Telehealth and online learning for your child

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While many families are used to face-to-face support for their child, whether through speech or occupational therapy, psychological therapy or specialist learning programs, telehealth or online learning support can often seem quite daunting, too technological or just one of those things that goes in the ‘too hard’ basket.

However, research shows that telehealth, teletherapy or online learning sessions are also an effective and flexible way for professionals to work with children and their families. This is particularly true when face-to-face support isn’t available, due to geographical isolation or situations such as the current COVID-19 crisis. Families in regional and remote communities in Australia have been benefiting from telehealth services for many years, to ensure their children can receive the right support for their education, development and mental health needs when it’s not close by.

Right now, when many face-to-face programs are unavailable and families are dealing with the challenges of home-schooling, ongoing support for children with learning difficulties and those struggling to keep up in class is crucial.

How can telehealth and online learning support my child?

Just like face-to-face sessions, online therapy and learning programs can support your child in many different ways:

  • Psychology – anxiety, depression, self-esteem, social skills, emotional regulation, coping with change and family issues
  • Speech therapy – speech sounds, early language and play skills, understanding and using language, stuttering intervention, social language skills, language for literacy
  • Specialist tutoring – reading, writing, spelling, comprehension, dyslexia, dyscalculia, maths, organisation, time management, homework and study strategies

The benefits of telehealth and online learning sessions

The use of online video platforms can allow your child to participate in one-to-one sessions with their therapist or tutor using a computer or tablet, from the comfort of the home. It is a flexible and convenient way to run sessions and provides many new opportunities for professionals to be creative with their program delivery, involve parents in different ways and utilise children’s skills and interests.

In these unsettling times when many children are at home from school and not interacting with people outside of their family as they normally would, seeing a familiar face via video sessions can offer reassurance and consistency. Children also have an opportunity to feel in control of their learning, by using the technology to interact in different ways with their therapist or teacher and engage with resources.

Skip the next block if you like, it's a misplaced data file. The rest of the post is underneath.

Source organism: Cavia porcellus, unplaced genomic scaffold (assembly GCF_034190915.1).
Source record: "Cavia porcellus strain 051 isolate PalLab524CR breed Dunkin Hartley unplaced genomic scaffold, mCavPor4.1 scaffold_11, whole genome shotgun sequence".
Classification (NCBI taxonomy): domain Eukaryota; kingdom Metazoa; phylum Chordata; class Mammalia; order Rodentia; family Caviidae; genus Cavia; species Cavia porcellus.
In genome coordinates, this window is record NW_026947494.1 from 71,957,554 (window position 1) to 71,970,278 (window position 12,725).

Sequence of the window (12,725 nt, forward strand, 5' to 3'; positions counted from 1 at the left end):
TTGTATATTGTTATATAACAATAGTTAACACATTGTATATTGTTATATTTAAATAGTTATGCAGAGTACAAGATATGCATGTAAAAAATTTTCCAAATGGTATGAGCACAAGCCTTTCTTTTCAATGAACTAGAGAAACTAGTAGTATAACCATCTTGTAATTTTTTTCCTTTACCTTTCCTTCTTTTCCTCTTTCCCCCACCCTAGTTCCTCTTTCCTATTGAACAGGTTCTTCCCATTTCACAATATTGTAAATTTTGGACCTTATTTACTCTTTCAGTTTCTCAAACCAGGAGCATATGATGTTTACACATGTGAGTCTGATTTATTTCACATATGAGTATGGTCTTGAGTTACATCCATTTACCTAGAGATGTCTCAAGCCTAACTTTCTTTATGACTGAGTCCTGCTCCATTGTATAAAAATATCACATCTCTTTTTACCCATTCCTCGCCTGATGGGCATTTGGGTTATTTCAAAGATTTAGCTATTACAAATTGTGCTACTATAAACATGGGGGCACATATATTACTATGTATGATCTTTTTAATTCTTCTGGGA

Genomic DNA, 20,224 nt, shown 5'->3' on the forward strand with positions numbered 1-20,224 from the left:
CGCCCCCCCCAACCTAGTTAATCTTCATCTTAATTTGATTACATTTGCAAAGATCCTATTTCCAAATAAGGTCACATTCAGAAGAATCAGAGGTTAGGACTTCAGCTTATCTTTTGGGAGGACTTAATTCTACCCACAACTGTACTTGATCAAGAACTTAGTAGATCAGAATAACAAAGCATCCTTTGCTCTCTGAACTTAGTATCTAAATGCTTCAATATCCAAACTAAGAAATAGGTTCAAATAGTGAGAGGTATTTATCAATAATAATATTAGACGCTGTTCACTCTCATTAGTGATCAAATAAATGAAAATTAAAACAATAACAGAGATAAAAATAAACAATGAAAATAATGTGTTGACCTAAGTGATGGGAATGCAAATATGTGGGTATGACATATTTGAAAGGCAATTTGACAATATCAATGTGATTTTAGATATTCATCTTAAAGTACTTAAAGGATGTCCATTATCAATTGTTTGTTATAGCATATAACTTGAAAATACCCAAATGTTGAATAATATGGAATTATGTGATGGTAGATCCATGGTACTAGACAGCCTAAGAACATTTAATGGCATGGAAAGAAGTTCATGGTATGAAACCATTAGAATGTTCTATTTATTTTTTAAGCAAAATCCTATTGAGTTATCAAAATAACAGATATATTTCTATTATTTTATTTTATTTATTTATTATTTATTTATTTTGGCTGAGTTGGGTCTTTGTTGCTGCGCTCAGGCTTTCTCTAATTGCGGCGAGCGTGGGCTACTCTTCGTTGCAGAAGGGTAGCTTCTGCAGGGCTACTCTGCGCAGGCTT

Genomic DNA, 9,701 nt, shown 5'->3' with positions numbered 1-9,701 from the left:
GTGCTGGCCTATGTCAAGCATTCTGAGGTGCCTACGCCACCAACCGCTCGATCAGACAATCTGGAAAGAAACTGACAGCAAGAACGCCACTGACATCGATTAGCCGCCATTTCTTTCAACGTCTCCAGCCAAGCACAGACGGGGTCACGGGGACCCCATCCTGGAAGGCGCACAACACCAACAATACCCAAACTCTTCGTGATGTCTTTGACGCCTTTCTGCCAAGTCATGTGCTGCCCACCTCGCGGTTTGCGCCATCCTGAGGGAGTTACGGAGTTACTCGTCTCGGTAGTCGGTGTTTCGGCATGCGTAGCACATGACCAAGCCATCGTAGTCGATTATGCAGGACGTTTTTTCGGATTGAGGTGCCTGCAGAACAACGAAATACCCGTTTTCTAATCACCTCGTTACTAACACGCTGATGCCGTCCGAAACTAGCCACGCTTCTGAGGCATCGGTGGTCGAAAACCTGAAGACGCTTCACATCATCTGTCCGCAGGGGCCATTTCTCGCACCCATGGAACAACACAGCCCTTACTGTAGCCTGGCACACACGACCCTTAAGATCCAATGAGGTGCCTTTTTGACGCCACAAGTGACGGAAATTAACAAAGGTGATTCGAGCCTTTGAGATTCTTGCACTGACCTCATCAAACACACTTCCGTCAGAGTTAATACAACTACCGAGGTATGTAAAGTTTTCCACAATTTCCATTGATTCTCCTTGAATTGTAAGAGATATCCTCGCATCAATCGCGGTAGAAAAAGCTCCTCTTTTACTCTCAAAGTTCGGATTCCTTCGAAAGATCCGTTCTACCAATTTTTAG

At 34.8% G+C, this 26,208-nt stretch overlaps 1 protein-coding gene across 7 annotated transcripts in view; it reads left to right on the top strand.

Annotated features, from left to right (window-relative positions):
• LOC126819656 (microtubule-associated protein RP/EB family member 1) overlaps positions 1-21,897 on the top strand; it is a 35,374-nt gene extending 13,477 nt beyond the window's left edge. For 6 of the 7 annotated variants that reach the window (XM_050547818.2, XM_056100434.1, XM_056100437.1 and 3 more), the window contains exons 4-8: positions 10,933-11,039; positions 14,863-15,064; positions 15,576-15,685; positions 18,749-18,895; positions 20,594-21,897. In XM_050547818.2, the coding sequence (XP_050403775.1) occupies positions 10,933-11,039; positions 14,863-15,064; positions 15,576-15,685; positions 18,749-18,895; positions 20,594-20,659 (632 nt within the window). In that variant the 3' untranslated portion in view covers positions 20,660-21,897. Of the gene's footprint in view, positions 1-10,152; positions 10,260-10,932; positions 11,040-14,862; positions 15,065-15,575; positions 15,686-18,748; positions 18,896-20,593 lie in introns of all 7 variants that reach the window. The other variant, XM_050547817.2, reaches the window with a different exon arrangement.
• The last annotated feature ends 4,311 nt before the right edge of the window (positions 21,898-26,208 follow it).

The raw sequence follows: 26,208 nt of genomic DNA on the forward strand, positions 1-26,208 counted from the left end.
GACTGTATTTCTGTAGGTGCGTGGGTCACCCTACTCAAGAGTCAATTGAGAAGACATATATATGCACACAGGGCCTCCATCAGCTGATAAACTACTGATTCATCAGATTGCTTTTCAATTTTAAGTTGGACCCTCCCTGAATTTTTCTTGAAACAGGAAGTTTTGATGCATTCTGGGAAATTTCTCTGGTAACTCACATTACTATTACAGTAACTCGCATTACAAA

The home environment can be incredibly beneficial for therapy and learning. By removing the stress of travel or the need to meet in a less familiar space, online sessions often create a more relaxed atmosphere, which helps to build a strong relationship with the professional and effectively achieve goals.

Learning skills in the home also supports children to generalise those skills for day-to-day tasks or in familiar situations.

Online sessions can also be beneficial for parents and carers. By being actively involved in sessions, they can learn skills and techniques specifically for use in the home. This can build greater capacity, capabilities and confidence for supporting your child.

How do I prepare for online sessions?

Your therapist or teacher will send an email with the information for the time of your session and how to join. Depending on the type of support, they may ask you to fill out a questionnaire or checklist to understand what you have available in the home, so activities can be tailored to work best with your child. They might also provide resources or a list of items you may need in advance, to ensure you and your child are prepared for the activities in each session.

To ensure your child can benefit fully from online sessions, it’s important that:

  • They get ready for the session as if you were leaving the house for a face-to-face appointment
  • You discuss the session with your child, so they understand what activities or goals they will be focussing on
  • You find a quiet place, with minimal to no distractions
  • You avoid sitting your child with a window behind them, so they can be clearly seen
  • You ensure other family members are aware of the session and don’t disturb
  • There is no heavy internet use in the household during the session, ie. Online gaming, video streaming or music streaming

What technology do I need?

Online sessions don’t require any complicated equipment. All you need is a stable internet connection and a computer, laptop or tablet with a webcam, microphone and speakers – which are usually inbuilt. Your child can use headphones if they feel more comfortable doing so, but it’s optional.

Providers use easy to use video-conferencing software, that is simple for children to get the hang of, and installation of this only takes a minute.

You may also be invited to use document sharing platforms so your therapist or teacher can provide resources, and you can share activities or work your child completes.

Learning Links will be providing online psychological therapy, speech therapy, and specialist tutoring support from the start of Term 2. Call us on 1300 003 900 to discuss your child’s needs.

 

More information about telehealth and online learning:

Evidence for Learning

COVID-19 National Health Plan – MBS Telehealth Services and Increased Practice Incentive Payments

Health Direct – eTherapy